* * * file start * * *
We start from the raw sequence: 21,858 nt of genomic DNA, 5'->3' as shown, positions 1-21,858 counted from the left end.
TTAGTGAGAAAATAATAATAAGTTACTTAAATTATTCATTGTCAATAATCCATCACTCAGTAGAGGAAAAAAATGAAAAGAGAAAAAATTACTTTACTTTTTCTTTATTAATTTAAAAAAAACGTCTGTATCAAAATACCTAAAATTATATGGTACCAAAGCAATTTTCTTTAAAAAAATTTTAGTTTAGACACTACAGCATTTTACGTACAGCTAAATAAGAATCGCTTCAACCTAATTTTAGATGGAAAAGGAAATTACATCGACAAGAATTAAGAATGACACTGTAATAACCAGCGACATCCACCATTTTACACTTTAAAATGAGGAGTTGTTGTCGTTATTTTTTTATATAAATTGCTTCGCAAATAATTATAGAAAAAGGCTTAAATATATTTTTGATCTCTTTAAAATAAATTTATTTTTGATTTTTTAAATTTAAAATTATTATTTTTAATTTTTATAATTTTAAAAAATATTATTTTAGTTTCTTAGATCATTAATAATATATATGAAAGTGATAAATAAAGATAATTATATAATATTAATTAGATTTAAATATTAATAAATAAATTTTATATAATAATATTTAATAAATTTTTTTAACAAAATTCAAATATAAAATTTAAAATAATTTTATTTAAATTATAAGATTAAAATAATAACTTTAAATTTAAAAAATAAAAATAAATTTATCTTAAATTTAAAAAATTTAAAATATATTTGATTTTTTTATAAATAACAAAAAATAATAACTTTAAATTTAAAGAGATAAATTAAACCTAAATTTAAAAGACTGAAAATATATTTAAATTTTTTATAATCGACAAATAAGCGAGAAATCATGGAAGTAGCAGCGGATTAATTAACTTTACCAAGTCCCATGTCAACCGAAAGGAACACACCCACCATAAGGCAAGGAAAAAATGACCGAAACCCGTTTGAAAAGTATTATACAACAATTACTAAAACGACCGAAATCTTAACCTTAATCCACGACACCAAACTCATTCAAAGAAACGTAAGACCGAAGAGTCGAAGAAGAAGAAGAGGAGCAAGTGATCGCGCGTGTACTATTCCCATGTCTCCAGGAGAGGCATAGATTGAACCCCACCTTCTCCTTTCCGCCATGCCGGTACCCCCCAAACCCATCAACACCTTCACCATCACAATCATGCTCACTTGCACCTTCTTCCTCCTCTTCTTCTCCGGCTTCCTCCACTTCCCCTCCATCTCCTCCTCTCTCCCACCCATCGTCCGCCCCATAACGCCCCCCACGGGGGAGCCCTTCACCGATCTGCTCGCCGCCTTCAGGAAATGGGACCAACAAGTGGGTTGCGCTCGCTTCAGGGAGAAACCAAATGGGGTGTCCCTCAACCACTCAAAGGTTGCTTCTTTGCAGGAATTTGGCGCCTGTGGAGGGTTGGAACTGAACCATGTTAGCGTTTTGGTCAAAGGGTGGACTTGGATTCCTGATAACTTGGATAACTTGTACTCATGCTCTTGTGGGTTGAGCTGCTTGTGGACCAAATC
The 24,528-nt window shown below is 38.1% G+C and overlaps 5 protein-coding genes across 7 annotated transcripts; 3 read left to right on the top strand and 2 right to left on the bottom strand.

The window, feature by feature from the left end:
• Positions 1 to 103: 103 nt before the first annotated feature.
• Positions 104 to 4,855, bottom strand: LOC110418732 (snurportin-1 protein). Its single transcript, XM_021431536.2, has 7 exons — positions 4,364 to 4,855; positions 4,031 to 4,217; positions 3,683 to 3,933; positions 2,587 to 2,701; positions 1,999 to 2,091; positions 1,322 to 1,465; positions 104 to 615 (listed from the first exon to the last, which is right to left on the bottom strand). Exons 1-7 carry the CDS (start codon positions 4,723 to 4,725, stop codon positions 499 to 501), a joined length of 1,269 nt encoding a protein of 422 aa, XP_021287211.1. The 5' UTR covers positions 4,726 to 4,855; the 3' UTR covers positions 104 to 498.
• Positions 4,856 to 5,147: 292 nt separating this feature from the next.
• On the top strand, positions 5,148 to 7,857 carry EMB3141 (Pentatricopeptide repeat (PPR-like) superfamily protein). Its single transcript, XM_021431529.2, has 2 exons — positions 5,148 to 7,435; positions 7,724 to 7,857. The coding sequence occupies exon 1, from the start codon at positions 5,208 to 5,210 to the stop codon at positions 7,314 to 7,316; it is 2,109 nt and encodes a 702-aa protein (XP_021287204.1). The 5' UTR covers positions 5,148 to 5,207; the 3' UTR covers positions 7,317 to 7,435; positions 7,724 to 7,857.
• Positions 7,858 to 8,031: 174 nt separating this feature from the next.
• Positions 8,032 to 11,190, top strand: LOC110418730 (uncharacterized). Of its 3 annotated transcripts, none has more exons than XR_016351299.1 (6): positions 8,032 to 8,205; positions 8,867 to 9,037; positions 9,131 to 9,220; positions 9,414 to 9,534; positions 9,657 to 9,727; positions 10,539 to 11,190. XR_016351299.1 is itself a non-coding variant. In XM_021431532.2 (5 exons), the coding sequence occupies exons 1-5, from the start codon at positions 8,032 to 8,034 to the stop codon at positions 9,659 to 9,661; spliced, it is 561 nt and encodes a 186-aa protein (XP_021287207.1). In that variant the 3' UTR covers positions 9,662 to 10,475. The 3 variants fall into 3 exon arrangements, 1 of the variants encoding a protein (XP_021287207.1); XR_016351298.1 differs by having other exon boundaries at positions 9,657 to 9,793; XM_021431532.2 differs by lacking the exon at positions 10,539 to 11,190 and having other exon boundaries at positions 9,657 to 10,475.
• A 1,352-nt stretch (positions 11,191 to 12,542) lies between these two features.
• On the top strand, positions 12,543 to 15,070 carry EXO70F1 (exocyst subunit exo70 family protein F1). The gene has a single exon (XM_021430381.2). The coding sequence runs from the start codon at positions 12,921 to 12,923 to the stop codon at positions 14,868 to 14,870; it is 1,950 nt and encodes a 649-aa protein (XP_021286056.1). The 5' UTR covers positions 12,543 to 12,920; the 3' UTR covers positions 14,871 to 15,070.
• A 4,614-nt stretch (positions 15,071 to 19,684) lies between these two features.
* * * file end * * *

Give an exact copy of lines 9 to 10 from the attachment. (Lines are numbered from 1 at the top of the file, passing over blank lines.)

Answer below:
• Positions 7,858 to 8,031: 174 nt separating this feature from the next.
• Positions 8,032 to 11,190, top strand: LOC110418730 (uncharacterized). Of its 3 annotated transcripts, none has more exons than XR_016351299.1 (6): positions 8,032 to 8,205; positions 8,867 to 9,037; positions 9,131 to 9,220; positions 9,414 to 9,534; positions 9,657 to 9,727; positions 10,539 to 11,190. XR_016351299.1 is itself a non-coding variant. In XM_021431532.2 (5 exons), the coding sequence occupies exons 1-5, from the start codon at positions 8,032 to 8,034 to the stop codon at positions 9,659 to 9,661; spliced, it is 561 nt and encodes a 186-aa protein (XP_021287207.1). In that variant the 3' UTR covers positions 9,662 to 10,475. The 3 variants fall into 3 exon arrangements, 1 of the variants encoding a protein (XP_021287207.1); XR_016351298.1 differs by having other exon boundaries at positions 9,657 to 9,793; XM_021431532.2 differs by lacking the exon at positions 10,539 to 11,190 and having other exon boundaries at positions 9,657 to 10,475.